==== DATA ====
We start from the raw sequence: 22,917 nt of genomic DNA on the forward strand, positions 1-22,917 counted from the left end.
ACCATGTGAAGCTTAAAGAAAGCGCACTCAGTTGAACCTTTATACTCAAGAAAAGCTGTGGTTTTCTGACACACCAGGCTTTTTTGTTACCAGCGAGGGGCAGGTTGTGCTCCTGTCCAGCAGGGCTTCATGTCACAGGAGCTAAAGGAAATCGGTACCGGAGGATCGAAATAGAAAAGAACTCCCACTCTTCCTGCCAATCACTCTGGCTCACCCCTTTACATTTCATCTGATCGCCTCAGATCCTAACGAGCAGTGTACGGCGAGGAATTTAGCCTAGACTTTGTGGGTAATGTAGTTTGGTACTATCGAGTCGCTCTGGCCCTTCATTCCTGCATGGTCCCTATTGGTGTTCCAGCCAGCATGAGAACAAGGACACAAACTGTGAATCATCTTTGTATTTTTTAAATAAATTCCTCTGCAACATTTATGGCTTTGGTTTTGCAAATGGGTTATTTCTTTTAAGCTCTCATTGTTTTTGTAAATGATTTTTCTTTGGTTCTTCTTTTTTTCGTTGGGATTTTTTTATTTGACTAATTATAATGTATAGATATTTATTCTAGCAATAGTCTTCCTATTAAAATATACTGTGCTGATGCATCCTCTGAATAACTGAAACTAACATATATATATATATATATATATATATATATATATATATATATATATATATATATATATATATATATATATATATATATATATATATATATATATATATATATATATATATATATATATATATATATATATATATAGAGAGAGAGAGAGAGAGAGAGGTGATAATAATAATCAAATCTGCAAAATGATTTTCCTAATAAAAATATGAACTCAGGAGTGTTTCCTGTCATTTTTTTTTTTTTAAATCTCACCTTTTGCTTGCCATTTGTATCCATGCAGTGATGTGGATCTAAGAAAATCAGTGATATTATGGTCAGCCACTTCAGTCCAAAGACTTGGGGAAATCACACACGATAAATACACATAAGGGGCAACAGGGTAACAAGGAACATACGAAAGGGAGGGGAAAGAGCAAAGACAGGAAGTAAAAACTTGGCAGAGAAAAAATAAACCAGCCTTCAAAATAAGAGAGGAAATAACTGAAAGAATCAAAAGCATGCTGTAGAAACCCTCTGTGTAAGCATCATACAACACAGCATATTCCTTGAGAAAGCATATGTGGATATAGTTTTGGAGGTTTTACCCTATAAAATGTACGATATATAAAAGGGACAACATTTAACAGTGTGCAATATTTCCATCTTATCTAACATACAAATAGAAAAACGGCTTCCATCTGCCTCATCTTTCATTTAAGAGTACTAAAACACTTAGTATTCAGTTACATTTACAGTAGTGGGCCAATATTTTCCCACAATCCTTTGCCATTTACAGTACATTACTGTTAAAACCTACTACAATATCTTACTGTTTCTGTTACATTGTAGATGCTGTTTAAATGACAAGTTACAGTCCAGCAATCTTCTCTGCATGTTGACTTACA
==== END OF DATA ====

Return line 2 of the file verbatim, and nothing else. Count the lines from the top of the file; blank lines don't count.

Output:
ACCATGTGAAGCTTAAAGAAAGCGCACTCAGTTGAACCTTTATACTCAAGAAAAGCTGTGGTTTTCTGACACACCAGGCTTTTTTGTTACCAGCGAGGGGCAGGTTGTGCTCCTGTCCAGCAGGGCTTCATGTCACAGGAGCTAAAGGAAATCGGTACCGGAGGATCGAAATAGAAAAGAACTCCCACTCTTCCTGCCAATCACTCTGGCTCACCCCTTTACATTTCATCTGATCGCCTCAGATCCTAACGAGCAGTGTACGGCGAGGAATTTAGCCTAGACTTTGTGGGTAATGTAGTTTGGTACTATCGAGTCGCTCTGGCCCTTCATTCCTGCATGGTCCCTATTGGTGTTCCAGCCAGCATGAGAACAAGGACACAAACTGTGAATCATCTTTGTATTTTTTAAATAAATTCCTCTGCAACATTTATGGCTTTGGTTTTGCAAATGGGTTATTTCTTTTAAGCTCTCATTGTTTTTGTAAATGATTTTTCTTTGGTTCTTCTTTTTTTCGTTGGGATTTTTTTATTTGACTAATTATAATGTATAGATATTTATTCTAGCAATAGTCTTCCTATTAAAATATACTGTGCTGATGCATCCTCTGAATAACTGAAACTAACATATATATATATATATATATATATATATATATATATATATATATATATATATATATATATATATATATATATATATATATATATATATATATATATATATATATATATATATATATATATATATATATATATATAGAGAGAGAGAGAGAGAGAGAGGTGATAATAATAATCAAATCTGCAAAATGATTTTCCTAATAAAAATATGAACTCAGGAGTGTTTCCTGTCATTTTTTTTTTTTTAAATCTCACCTTTTGCTTGCCATTTGTATCCATGCAGTGATGTGGATCTAAGAAAATCAGTGATATTATGGTCAGCCACTTCAGTCCAAAGACTTGGGGAAATCACACACGATAAATACACATAAGGGGCAACAGGGTAACAAGGAACATACGAAAGGGAGGGGAAAGAGCAAAGACAGGAAGTAAAAACTTGGCAGAGAAAAAATAAACCAGCCTTCAAAATAAGAGAGGAAATAACTGAAAGAATCAAAAGCATGCTGTAGAAACCCTCTGTGTAAGCATCATACAACACAGCATATTCCTTGAGAAAGCATATGTGGATATAGTTTTGGAGGTTTTACCCTATAAAATGTACGATATATAAAAGGGACAACATTTAACAGTGTGCAATATTTCCATCTTATCTAACATACAAATAGAAAAACGGCTTCCATCTGCCTCATCTTTCATTTAAGAGTACTAAAACACTTAGTATTCAGTTACATTTACAGTAGTGGGCCAATATTTTCCCACAATCCTTTGCCATTTACAGTACATTACTGTTAAAACCTACTACAATATCTTACTGTTTCTGTTACATTGTAGATGCTGTTTAAATGACAAGTTACAGTCCAGCAATCTTCTCTGCATGTTGACTTACA